Couture costume conservation
Resurrecting two very well worn Schiaparelli jackets for Manchester Art Galleries has been a recent couture hightlight for our studio
We have been thrilled to recently conserve two wonderful jackets by Elsa Schiaparelli – the first was part of a costume dating from 1937 that came to us for conservation following its purchase by Manchester Art Galleries for inclusion in their exhibition Vogue 100: A Century of Style. A version of the same outfit is known the world over as that famously worn by Mrs. Simpson on the eve of her marriage to the Duke of Windsor and photographed by Cecil Beaton.
As an obviously well-worn and well loved outfit the Manchester Art Galleries version of the costume (matching dress and jacket) showed many external signs of wear and the jacket lining was particularly damaged. However the main area of interest and challenge in terms of its conservation was the unusual trimming of the jacket – which analysis confirmed was cream patent leather with a cellulose nitrate finish further decorated with thick white paint. This combination of materials has all sorts of issues for handling, cleaning, consolidation and long-term care.
After careful surface cleaning of the silk jersey outer layers the very damaged silk jacket lining was partially disassembled to allow cleaning and full support. The lining was badly soiled from the wearer’s body and make up meaning that the required adhesive support treatment could not be undertaken without solvent cleaning. After testing an appropriate solvent was selected successfully reducing the greasiness of the lining, thus enabling an adhesive and stitched support to go ahead. After substantial work the conserved lining was restitched following the original construction and the repair of the many holes and pulls found in the outer layers of the jacket.
Given that the cellulose nitrate component of the patent leather will continue to deteriorate it was felt pragmatic to undertake less rather than more treatment at this stage. After research it was decided to only minimally clean the soiled patent leather using a non-aqueous solvent and to consolidate only the worst of the delaminating flakes using the conservation adhesive Beva 371™ carried in Petroleum spirit. Patent leather commonly cracks with movement and so reducing the potential flexing and movement of the patent leather trimming was seen as a priority. To this end two ply Japanese tissue was laminated in Melinex™ again using Beva 371™. This was carefully cut to create a support following the shape of the decorations, inserted behind the lapels of the jacket and held in place using minimal stitching utilising existing construction holes in the leather.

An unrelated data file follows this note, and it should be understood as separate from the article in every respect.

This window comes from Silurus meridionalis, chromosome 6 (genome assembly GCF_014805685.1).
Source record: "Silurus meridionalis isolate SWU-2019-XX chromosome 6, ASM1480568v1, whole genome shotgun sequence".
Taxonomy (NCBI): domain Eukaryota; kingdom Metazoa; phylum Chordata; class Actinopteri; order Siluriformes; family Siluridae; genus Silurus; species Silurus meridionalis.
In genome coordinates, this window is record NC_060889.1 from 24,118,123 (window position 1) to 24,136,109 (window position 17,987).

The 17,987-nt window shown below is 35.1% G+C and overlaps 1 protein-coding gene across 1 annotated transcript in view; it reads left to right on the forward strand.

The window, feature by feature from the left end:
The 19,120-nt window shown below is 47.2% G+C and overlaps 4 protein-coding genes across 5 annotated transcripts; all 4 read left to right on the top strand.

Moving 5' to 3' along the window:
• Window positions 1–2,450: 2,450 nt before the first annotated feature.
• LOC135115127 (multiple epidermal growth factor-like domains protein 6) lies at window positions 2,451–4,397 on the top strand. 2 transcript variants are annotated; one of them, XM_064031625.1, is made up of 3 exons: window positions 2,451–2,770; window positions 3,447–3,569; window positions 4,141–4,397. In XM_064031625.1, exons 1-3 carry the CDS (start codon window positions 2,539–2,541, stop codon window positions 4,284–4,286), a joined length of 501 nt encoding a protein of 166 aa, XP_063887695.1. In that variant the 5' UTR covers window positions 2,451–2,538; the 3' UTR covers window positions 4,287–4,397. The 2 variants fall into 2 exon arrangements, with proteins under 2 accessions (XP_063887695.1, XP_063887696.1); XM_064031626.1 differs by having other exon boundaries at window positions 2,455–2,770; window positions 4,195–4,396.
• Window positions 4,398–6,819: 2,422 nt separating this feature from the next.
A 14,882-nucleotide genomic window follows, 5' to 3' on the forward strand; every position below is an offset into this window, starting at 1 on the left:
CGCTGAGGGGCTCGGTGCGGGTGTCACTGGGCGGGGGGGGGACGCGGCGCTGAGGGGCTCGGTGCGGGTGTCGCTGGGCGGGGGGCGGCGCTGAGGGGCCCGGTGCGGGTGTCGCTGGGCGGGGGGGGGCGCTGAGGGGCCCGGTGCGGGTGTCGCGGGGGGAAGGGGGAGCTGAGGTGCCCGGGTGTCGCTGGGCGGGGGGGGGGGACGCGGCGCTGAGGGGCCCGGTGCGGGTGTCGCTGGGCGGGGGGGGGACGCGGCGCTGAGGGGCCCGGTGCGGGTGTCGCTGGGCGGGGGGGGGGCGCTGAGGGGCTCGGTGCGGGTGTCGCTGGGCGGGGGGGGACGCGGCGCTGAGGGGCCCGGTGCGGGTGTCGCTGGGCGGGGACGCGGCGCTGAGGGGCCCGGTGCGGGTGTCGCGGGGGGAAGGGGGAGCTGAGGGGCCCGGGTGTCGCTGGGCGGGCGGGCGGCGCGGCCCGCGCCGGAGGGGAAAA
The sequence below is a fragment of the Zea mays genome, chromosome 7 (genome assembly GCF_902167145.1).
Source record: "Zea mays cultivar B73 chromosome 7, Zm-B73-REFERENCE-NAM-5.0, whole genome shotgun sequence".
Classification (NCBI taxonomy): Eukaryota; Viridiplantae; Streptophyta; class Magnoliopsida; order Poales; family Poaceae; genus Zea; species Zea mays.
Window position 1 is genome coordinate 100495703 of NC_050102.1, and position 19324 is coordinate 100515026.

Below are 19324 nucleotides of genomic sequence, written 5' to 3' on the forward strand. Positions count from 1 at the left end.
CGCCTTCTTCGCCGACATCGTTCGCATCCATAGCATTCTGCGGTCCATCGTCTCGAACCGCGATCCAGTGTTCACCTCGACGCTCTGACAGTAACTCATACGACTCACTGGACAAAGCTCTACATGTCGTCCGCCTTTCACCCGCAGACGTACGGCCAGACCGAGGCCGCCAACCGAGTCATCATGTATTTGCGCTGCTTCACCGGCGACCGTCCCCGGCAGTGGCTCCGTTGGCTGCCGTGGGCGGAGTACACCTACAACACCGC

The dress was conserved using stitching techniques and a combination of dyed silk support patches and dyed net overlays so that it could be safely displayed with the jacket once more at Manchester Museums. A padded flat mount was made for the jacket for safe transportation and storage and once back in Manchester the costume was mounted by the museum’s costume mounter for exhibition.
The second Schiparelli jacket from the same collection, again dating from the late 1930’s was even more well-worn than the first having very obviously been a prized piece of vintage fashion in its later life. The beautiful purple velvet had been battered and bruised, altered, torn and repaired many times over and some of the colourful pink and yellow, Oriental inspired silk tassel trimmings were also missing.
After thorough surface cleaning some of the old alterations and repairs were removed as despite being evidence of its past use it was felt that they were now compromising the structural stability of the jacket. All the weak areas of velvet were supported onto dyed silk patches and secured with stitching.
Interestingly the construction of both Schiaparelli jacket linings was very similar and as with the first, the silk lining of this jacket required much stabilisation to make it strong enough to withstand regular periods of mounting and display. Even after conservation the vulnerable sleeve linings required further protected with an inner lining of dyed net that can be removed if necessary in the future without compromising the conservation.